2019 saw the approval by the IMO member states of the heavily-criticized draft ban on the use of HFO in the Arctic, fully adopted at the June 2021 meeting. Not only its entry to force has been postponed to five years later (by 2029), but it would still allow 74% of the Arctic shipping activities to continue as business-as-usual (Ocean Conservancy, 2020). A major weakening of the policy’s effectiveness as 68% of the fuel consumed come from just five of the Arctic Nations (Russia, United-States, Canada, Norway, and Denmark) (Comer et al., 2017).

Under the urgency of reducing global emissions, the IMO needs to develop and implement mitigation measures at a faster pace.

Timeline of implemented measures through the IMO:

  • MARPOL (International Convention for the Prevention of Pollution from Ships) governs ship pollution from operational or accidental measures. Annex VI to the MARPOL Convention regulates air pollution, including GHG emissions, and was adopted in 2005 (IMO, 2018; MARPOL Training Institute, 2005).
  • In 2011, two energy efficiency measures were made mandatory – the only regulations that require efficiency improvement from ships: the Energy Efficiency Design Index (EEDI) for new ships and the Ship Energy Efficiency Management Plan (SEEMP) for all ships. The EEDI requires a minimum energy efficiency level per activity to be tightened up in phases every five years, currently being in phase two. Each phase defines a reduction factor for the EEDI to comply with, increasing at each phase, the last phase being phase three (IMO, 2017; MARPOL ANNEX VI, 2013).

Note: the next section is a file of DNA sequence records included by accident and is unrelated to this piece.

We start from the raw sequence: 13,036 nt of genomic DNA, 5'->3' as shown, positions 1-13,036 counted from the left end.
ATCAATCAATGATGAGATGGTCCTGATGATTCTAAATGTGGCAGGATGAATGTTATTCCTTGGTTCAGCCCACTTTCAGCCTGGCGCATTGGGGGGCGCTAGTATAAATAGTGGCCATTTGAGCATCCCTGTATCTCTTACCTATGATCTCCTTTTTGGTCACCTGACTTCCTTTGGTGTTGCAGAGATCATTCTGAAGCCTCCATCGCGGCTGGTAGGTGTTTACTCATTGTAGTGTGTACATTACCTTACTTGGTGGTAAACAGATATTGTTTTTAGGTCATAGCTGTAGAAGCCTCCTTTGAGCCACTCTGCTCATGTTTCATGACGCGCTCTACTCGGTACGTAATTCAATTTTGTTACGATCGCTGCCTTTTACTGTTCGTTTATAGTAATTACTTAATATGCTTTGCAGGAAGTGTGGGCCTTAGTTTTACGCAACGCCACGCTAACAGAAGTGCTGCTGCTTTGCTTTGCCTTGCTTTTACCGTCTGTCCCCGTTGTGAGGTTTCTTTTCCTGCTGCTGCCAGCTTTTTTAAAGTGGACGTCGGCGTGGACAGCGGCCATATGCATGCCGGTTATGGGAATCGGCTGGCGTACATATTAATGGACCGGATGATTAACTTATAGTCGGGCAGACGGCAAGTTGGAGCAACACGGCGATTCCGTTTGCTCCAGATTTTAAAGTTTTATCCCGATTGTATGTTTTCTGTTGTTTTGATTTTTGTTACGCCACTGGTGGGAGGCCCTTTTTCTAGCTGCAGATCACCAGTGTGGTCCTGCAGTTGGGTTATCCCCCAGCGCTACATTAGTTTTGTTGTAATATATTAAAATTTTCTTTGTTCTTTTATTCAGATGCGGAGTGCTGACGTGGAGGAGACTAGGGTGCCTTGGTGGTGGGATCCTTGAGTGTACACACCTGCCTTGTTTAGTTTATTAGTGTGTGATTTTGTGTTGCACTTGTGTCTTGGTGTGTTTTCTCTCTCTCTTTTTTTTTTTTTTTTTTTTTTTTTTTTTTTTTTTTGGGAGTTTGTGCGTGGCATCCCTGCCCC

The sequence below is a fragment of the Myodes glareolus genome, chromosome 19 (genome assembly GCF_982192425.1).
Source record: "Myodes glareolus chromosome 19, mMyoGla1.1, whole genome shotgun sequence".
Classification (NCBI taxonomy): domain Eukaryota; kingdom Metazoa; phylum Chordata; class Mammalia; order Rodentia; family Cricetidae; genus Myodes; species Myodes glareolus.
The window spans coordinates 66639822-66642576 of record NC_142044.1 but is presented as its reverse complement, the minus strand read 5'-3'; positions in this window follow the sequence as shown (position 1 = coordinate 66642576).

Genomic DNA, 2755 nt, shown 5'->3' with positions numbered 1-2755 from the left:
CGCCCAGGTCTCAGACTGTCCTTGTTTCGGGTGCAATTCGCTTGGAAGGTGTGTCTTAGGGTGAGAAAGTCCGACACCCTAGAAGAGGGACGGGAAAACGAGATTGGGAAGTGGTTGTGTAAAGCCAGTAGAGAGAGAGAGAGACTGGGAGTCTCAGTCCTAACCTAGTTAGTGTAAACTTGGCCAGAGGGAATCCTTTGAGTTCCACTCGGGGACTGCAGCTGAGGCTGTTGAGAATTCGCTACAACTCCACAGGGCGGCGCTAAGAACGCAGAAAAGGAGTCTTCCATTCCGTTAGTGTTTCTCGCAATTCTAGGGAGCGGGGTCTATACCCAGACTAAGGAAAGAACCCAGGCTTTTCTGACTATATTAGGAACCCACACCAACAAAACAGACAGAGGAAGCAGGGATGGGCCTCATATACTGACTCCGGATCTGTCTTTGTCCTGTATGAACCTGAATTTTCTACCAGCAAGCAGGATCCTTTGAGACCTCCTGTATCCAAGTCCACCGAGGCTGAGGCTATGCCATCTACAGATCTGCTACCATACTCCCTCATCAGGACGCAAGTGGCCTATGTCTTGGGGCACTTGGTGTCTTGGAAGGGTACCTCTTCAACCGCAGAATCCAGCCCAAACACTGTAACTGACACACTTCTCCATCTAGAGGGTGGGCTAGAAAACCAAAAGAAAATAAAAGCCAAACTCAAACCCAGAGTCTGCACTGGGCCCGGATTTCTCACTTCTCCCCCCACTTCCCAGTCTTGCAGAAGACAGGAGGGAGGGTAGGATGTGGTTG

• In March 2018, the IMO Data Collection System (DCS) on fuel consumption for ships entered into force. One month later, the MEPC adopted the “Initial IMO Strategy” to reduce GHG emissions from ships (Resolution MEPC.304(72)). It outlines three main goals (see target section) and includes a list of “candidate” measures to be considered to reach these targets and a timeline for the implementation of these measures which need to be made mandatory under an IMO convention before they become legally binding.
  • In May 2019, the MEPC approved draft amendments to MARPOL Annex VI for more stringent energy efficiency existing requirements by increasing the energy efficiency reduction rate for newly built ships (transition to phase 3 of the EEDI) and bringing forward the deadline for compliance from 2025 to 2022 (IMO, 2019a; UNCTAD, 2019). It also adopted a resolution to encourage voluntary cooperation between ports and shipping sectors to contribute to the reduction of GHG emissions from shipping (IMO, 2019b).
  • In November 2020, the MEPC approved draft amendments to MARPOL Annex VI for regulating energy efficiency for existing ships (EEXI) and adopted more stringent energy efficiency requirement for newly built ships (strengthened EEDI) as per drafts approved by member states at the previous MEPC meeting in May 2019 (IMO - MEPC, 2020b; IMO, 2020). The committee approved heavily criticised draft amendments on the use of HFO by ships in Arctic waters (Ocean Conservancy, 2020).
  • In June 2021, member states fully adopted the drafts amendments to MARPOL for regulating energy efficiency of ships (EEXI), which were approved at the previous session in November 2020. The session saw the adoption of the ban as well of use of HFO by ships in Arctic waters. Finally, member states decided on carbon intensity yearly reduction rate of 2% between 2019-2030 to meet its carbon intensity target by 2030. This is close to a business-as-usual trajectory – see above for more details.